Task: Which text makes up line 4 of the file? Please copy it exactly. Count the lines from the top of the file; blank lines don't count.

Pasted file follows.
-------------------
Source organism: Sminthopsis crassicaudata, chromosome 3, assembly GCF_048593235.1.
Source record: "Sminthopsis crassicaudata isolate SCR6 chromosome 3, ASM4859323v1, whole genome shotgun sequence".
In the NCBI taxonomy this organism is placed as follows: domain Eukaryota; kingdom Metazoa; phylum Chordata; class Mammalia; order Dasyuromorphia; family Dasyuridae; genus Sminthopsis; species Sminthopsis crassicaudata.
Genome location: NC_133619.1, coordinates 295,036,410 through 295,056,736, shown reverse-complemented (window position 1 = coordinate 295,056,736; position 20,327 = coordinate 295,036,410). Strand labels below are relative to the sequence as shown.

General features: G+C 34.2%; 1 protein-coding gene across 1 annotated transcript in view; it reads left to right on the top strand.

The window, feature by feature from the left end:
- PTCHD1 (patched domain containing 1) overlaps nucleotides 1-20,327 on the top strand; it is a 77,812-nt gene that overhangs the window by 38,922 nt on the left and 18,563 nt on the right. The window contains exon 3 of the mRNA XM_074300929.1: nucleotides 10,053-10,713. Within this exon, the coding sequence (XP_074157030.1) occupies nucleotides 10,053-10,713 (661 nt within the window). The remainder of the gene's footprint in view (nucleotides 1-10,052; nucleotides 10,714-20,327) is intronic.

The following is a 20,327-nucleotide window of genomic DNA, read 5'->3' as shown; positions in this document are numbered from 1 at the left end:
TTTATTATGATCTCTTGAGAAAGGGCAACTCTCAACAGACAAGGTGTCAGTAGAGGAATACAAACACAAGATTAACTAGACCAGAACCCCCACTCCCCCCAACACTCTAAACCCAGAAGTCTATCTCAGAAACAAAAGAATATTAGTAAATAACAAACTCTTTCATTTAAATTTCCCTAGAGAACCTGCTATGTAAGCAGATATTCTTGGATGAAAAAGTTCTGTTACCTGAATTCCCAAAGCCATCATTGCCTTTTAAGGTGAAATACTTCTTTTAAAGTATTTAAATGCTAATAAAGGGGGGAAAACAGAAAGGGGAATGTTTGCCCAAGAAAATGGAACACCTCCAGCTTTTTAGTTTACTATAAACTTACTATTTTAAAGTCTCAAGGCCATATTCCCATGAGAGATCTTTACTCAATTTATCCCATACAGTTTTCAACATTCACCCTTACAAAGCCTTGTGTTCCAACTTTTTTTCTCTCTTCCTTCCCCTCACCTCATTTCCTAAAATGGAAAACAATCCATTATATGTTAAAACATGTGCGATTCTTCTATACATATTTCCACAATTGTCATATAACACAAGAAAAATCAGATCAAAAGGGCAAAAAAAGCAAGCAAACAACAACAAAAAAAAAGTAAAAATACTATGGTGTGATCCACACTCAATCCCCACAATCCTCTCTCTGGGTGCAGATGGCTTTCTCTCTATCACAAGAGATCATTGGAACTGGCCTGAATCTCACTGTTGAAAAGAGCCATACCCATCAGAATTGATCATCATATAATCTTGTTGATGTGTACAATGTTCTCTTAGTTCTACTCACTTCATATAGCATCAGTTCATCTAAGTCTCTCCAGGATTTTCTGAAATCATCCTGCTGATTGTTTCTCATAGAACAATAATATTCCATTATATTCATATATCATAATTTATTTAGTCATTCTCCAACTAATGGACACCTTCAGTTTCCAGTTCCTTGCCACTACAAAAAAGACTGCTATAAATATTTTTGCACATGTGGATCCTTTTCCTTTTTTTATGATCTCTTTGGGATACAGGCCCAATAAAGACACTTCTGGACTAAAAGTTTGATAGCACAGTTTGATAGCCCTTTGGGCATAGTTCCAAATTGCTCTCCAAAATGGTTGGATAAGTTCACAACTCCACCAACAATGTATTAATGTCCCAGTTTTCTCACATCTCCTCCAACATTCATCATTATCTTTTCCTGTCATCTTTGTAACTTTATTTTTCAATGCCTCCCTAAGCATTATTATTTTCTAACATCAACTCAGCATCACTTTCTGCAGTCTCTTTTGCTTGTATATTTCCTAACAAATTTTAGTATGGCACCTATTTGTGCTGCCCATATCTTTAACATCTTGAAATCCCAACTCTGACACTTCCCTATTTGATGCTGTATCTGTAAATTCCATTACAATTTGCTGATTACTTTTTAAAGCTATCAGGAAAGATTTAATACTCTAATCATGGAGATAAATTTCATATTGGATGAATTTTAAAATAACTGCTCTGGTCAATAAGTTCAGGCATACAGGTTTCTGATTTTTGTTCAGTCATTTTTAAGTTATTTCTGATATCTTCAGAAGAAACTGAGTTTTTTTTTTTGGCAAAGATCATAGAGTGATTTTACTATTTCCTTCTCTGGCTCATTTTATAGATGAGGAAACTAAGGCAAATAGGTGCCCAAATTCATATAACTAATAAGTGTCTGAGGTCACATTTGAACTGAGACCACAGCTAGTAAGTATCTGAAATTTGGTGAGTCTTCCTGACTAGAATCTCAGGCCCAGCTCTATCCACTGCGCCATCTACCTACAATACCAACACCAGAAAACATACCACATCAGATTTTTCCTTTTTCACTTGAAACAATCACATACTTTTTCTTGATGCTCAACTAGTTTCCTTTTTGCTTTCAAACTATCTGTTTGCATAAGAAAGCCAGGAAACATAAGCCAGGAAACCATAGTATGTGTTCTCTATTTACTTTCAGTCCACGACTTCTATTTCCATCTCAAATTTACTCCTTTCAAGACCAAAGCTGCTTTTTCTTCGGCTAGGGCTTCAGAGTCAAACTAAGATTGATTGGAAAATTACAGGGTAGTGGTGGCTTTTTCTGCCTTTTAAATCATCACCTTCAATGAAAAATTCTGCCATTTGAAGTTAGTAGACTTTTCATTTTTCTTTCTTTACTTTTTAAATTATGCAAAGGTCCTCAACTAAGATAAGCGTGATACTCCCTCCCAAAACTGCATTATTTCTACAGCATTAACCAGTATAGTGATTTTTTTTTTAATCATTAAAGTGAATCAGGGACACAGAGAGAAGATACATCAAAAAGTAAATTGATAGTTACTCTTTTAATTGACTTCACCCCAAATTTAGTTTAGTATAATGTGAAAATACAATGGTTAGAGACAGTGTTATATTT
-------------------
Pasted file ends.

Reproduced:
Genome location: NC_133619.1, coordinates 295,036,410 through 295,056,736, shown reverse-complemented (window position 1 = coordinate 295,056,736; position 20,327 = coordinate 295,036,410). Strand labels below are relative to the sequence as shown.